In early 2019 I wrote the better part of a book without a title. I felt it necessary to get down on paper some of the key mental strategies that we, at Condor Performance, use on a daily basis as a sport and performance psychologists. I’m not sure if I ever intended it to be published or not. So, rather than try and finish it (below is basically the first draft) and take it to publishers I thought I would simply add it here to the blog section of our website. For the time being, I am calling this e-Book The Performance Mindset.
Typo Warning: The majority of the below text was written using voice to text software. Although it has been proofread once it has not been professionally checked and therefore is very likely to contain a litany of typographical errors. These typos will in no way impact on the concepts I’m trying to communicate however they will bother both perfectionists and grammar-police alike.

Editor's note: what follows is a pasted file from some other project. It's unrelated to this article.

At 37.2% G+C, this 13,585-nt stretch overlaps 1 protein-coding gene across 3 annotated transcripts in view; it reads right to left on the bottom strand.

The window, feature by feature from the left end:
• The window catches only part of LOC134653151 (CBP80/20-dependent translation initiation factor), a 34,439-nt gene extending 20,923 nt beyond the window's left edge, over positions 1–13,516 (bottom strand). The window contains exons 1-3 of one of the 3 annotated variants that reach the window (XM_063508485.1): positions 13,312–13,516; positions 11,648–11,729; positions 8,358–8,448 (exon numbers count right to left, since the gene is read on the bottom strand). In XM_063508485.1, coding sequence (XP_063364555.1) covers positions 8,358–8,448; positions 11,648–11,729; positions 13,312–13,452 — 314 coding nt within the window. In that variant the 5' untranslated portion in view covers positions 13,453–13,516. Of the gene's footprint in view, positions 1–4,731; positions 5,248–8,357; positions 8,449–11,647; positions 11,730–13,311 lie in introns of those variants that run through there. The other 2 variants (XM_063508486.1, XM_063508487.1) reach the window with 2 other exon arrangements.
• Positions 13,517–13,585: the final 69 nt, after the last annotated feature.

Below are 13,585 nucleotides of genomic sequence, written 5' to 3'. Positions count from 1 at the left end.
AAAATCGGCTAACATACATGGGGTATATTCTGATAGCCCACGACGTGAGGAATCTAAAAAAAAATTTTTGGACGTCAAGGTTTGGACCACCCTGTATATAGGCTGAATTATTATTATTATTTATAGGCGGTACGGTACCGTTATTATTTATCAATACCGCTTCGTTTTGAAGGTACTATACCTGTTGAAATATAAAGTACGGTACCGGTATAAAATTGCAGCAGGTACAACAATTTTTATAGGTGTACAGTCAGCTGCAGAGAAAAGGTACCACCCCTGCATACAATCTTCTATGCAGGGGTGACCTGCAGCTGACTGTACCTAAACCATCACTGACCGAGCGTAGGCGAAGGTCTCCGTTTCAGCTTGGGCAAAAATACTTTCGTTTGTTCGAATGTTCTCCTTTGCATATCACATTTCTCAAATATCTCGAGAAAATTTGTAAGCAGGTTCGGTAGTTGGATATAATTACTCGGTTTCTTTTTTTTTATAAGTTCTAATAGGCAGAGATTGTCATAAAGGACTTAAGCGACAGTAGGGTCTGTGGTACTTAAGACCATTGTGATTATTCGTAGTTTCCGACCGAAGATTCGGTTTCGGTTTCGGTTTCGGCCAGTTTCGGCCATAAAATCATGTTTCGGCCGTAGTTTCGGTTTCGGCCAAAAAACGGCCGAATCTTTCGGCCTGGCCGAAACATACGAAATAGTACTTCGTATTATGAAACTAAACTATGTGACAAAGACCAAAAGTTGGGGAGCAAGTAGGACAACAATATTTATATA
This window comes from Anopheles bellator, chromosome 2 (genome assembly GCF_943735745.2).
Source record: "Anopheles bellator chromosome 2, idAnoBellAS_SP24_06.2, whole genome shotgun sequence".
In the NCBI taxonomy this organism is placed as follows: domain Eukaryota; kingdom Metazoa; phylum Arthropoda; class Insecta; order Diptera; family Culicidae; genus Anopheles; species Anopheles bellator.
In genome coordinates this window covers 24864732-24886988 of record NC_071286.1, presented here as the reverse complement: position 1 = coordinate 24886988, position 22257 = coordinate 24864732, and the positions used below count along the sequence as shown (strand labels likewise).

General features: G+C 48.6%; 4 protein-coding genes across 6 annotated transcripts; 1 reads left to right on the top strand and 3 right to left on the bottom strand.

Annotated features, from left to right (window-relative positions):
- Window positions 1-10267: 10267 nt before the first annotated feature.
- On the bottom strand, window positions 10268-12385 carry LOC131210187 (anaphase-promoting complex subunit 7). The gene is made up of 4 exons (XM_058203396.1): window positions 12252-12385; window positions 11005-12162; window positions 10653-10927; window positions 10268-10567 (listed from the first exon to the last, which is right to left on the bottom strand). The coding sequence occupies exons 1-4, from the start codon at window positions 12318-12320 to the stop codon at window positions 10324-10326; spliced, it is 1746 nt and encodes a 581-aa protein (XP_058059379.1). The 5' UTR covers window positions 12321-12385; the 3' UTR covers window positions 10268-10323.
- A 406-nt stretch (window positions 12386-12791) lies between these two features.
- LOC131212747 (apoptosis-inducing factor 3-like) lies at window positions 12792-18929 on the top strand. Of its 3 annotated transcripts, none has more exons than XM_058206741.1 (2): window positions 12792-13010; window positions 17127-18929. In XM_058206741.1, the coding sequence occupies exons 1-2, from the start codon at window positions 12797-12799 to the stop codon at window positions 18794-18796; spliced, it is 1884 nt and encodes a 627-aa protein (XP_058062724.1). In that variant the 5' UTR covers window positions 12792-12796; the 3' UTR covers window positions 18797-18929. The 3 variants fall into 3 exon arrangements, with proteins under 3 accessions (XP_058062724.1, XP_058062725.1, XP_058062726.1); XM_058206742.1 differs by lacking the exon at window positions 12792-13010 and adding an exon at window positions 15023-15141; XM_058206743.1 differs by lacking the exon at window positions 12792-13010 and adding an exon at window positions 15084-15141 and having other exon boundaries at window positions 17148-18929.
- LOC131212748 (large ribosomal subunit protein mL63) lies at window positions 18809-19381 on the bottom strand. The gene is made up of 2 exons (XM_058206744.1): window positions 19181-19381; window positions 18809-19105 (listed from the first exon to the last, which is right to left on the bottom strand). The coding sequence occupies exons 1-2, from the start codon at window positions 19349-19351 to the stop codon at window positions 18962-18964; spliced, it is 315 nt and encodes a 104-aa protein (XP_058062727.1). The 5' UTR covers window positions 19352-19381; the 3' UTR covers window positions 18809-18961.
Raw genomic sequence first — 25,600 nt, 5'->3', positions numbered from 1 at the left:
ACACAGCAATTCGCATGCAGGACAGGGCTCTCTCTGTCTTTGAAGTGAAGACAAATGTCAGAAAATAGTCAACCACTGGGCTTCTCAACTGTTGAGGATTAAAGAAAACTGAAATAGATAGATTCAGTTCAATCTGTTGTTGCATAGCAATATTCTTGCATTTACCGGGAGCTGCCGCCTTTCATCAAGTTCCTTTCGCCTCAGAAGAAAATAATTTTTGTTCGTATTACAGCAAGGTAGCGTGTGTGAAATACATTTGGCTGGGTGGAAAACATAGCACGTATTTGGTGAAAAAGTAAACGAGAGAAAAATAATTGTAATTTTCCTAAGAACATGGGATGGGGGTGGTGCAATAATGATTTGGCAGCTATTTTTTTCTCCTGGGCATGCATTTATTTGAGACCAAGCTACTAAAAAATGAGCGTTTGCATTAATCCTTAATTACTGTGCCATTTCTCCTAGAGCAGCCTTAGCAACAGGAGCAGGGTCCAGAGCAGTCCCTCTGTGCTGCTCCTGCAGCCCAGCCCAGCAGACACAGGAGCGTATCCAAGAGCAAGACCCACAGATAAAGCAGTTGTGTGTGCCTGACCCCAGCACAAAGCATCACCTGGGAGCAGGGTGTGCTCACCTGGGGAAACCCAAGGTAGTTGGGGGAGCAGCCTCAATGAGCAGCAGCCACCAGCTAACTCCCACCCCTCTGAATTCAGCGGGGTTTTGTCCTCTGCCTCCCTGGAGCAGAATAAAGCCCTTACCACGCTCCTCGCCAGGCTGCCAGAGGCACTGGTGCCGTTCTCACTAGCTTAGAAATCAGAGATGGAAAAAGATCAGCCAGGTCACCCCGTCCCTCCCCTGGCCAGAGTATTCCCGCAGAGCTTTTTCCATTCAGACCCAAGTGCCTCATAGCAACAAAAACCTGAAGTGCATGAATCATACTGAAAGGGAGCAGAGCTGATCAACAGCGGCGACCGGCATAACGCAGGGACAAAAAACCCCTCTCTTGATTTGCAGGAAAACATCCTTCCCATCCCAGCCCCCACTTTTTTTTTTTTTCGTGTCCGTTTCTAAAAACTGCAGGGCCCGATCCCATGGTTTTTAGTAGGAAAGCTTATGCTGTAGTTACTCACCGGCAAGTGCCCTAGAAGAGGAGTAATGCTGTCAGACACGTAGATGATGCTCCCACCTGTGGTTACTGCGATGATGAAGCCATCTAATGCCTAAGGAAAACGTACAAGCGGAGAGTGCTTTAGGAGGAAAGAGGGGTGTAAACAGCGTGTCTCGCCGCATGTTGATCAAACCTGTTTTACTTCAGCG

In the world of competitive sport, the term ‘performance’ is used a lot. In my experience as an Applied Sport Psychologist who has been working at the coalface of elite sport since 2005, it is generally used more in reference to competitions than training.
For example, comments like ‘that was a great performance today’ and ‘I hope I perform well on the weekend’ are much more commonplace than ‘regular mindfulness practice is a key ingredient to the preparation side of performance’ and ‘my training performance has been very consistent for some time now’ for example.
This bias has resulted in some confusion about the true definition of performance. Given the title of this book, is worth addressing this from the very start. Quite simply, performance means ‘an extended period of preparation interspersed by opportunities to execute what has been practised under the pressure of official events’.